Skip to main content


New Project: Sunday School Apologetics

            We are currently on the verge of a New Year, and New Years always seem to bring changes. One thing that this New Year brings is the first year, since I’ve been home from my mission and been exploring LDS scholarship and apologetics, that we have studied the Book of Mormon for Sunday School. As such, I have decided to start a project called Sunday School Apologetics, where I’ll be discussing scholarly and apologetic topics and themes in the context of the weekly Gospel Doctrine lessons. I’ve set up a separate blog for the project, and you can learn more about there. I’ll be teaming up with Stephen Smoot, who has already made some fine contributions. Due to the template I am using, you can’t “follow” that blog, so I may provides links to that blog here each here, so that followers can…well, follow! The first weeks lesson is already up! 

            I still hope to make use of this blog, but Sunday School Apologetics will be a demanding project on a weekly basis, and I will admit it will generally be my number one priority when it comes apologetic projects throughout this next year.

New Page: Are Mormons Christians?

            Having just culminated my five part series on this question, I decided it was time to create a page on this issue which would provide quick and easy access to that series as well as other posts I have done in the past on the Christian question. As with my Reviews/Responses page, when anything new related to that topic is added here, a link to it will be added to that page. Feel free to check it out.
            I’ve enjoyed this, my first full year of blogging, and look forward to continue to provide (what are hopefully) new and instating insights into LDS scholarship and apologetics. Thank you to everyone (anyone?) out there who has taken the time to read and promote the dabbling I do here.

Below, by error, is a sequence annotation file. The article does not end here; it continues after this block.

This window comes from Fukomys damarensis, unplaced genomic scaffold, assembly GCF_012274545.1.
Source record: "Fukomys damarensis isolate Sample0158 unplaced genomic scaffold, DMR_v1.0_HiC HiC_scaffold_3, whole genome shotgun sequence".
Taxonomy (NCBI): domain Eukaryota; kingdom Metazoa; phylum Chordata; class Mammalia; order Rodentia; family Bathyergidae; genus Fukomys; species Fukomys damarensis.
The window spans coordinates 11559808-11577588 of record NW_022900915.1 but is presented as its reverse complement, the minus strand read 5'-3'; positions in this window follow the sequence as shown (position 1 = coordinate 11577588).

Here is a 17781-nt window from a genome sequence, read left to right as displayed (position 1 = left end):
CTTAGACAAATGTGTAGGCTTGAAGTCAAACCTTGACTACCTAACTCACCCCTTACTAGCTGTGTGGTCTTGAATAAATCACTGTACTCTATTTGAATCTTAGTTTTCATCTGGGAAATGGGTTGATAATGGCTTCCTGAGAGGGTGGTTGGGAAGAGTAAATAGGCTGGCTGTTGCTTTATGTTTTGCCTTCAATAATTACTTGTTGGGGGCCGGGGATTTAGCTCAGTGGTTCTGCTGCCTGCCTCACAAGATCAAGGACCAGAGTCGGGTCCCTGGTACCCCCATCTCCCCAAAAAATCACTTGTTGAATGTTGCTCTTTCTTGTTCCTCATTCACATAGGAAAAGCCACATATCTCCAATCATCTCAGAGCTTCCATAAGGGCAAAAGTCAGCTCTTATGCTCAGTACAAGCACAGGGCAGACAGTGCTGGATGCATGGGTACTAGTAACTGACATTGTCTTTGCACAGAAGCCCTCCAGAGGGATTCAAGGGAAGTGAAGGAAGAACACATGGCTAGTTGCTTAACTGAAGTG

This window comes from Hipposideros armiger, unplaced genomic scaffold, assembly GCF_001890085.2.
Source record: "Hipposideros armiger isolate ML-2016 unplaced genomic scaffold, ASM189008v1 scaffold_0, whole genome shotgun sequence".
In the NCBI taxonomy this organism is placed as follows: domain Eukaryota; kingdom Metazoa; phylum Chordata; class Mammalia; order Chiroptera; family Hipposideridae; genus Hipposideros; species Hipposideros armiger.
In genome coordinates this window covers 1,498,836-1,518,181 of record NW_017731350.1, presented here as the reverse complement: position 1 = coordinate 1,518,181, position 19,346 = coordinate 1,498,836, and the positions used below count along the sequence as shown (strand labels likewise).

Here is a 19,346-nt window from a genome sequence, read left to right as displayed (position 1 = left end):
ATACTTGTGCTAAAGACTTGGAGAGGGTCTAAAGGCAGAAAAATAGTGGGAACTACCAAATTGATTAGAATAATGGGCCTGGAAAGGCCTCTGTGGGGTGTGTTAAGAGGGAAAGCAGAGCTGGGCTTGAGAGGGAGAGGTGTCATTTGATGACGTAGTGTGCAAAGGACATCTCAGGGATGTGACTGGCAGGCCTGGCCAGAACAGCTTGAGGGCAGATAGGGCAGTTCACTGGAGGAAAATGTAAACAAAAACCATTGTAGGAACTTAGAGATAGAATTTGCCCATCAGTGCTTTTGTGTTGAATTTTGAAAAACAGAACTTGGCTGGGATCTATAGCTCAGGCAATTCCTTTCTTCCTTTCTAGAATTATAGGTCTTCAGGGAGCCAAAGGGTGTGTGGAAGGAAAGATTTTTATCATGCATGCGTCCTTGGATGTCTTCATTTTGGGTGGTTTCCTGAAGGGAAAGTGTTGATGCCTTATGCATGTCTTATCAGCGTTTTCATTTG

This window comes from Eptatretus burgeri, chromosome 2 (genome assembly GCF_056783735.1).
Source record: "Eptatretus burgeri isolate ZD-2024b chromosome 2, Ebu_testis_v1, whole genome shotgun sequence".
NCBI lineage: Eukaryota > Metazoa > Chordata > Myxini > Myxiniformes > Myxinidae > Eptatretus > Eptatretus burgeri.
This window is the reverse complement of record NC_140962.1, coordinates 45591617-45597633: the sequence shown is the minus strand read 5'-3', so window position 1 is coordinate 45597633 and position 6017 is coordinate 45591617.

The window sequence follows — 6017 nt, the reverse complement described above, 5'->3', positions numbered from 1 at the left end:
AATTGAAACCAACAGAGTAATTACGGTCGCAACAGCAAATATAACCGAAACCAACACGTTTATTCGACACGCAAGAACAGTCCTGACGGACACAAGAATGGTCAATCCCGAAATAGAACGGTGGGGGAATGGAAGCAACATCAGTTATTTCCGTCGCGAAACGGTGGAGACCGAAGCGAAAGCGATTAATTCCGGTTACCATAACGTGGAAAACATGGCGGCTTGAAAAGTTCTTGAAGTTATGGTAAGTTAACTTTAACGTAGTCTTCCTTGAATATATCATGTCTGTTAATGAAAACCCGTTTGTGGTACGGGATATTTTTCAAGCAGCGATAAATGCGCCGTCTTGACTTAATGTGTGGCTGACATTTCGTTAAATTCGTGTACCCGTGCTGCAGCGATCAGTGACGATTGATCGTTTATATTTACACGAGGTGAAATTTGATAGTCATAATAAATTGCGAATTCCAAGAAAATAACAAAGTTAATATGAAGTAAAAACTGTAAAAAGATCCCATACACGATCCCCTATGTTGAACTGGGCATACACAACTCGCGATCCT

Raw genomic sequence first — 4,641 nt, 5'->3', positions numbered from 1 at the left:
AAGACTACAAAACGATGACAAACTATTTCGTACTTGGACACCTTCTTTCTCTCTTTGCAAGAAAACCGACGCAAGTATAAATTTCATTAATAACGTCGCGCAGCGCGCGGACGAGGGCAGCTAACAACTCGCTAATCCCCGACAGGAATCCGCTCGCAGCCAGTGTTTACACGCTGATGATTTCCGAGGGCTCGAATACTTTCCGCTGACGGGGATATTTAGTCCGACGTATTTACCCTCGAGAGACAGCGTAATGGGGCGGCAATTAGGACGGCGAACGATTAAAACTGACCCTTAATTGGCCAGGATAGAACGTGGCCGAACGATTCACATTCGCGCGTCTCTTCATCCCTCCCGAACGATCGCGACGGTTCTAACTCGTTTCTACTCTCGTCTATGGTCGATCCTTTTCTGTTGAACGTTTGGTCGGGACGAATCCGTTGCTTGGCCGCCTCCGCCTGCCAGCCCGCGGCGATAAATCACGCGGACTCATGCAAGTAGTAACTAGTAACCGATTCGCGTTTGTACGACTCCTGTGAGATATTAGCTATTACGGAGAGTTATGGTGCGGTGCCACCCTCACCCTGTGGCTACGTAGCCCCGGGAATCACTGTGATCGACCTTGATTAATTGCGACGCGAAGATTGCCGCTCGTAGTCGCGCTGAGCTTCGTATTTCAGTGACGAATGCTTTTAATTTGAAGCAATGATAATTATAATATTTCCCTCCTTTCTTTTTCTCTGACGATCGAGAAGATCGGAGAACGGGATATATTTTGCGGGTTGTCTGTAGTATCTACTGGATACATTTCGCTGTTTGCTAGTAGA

1. Hi Neal, i appreciate what you are doing. Keep up the good work, and the traffic will follow.


Post a Comment

Popular posts from this blog

“The Dominant Narrative is Not True”: Some Thoughts on Recent Remarks by Richard Bushman

The following is making its rounds on Facebook (from this video): Questioner: In your view do you see room in Mormonism for several narratives of a religious experience or do you think that in order for the Church to remain strong they would have to hold to that dominant narrative?
Richard Bushman: I think that for the Church to remain strong it has to reconstruct its narrative. The dominant narrative is not true; it can’t be sustained. The Church has to absorb all this new information or it will be on very shaky grounds and that's what it is trying to do and it will be a strain for a lot of people, older people especially. But I think it has to change. As I have seen this quote flash across my Facebook news feed and thought about how to make sense of it, I have been reminded of the short essay response questions I would often have on tests or assignments in college or even high school. It would not be uncommon for these questions to be built around a quote from an important schola…

Unpublished Book by John L. Sorenson Now Available Online

Whether critics of the LDS faith know it or not, John L. Sorenson’s work on transoceanic voyaging in pre-Columbian times has garnered considerable respect among at least some non-LDS scholars. His publications on the subject span across six decades, and appear in a variety of peer-reviewed and academic publications, such as El México Antigo, New England Antiquities Research Association Newsletter, Man Across the Sea: Problems of Pre-Columbian Contacts (published by the University of Texas Press), Contact and Exchange in the Ancient World (published by the University of Hawai’i), and Sino-Platonic Papers (published by the University of Pennsylvania).
He has co-published a 2-volume annotated bibliography of the literature on pre-Columbian contacts, which received some positive reviews. He also co-wrote (with a non-Mormon scholar) World Trade and Biological Exchange before 1492, detailing all the biological evidence for transoceanic contact before Columbus. In a letter thanking Sorenso…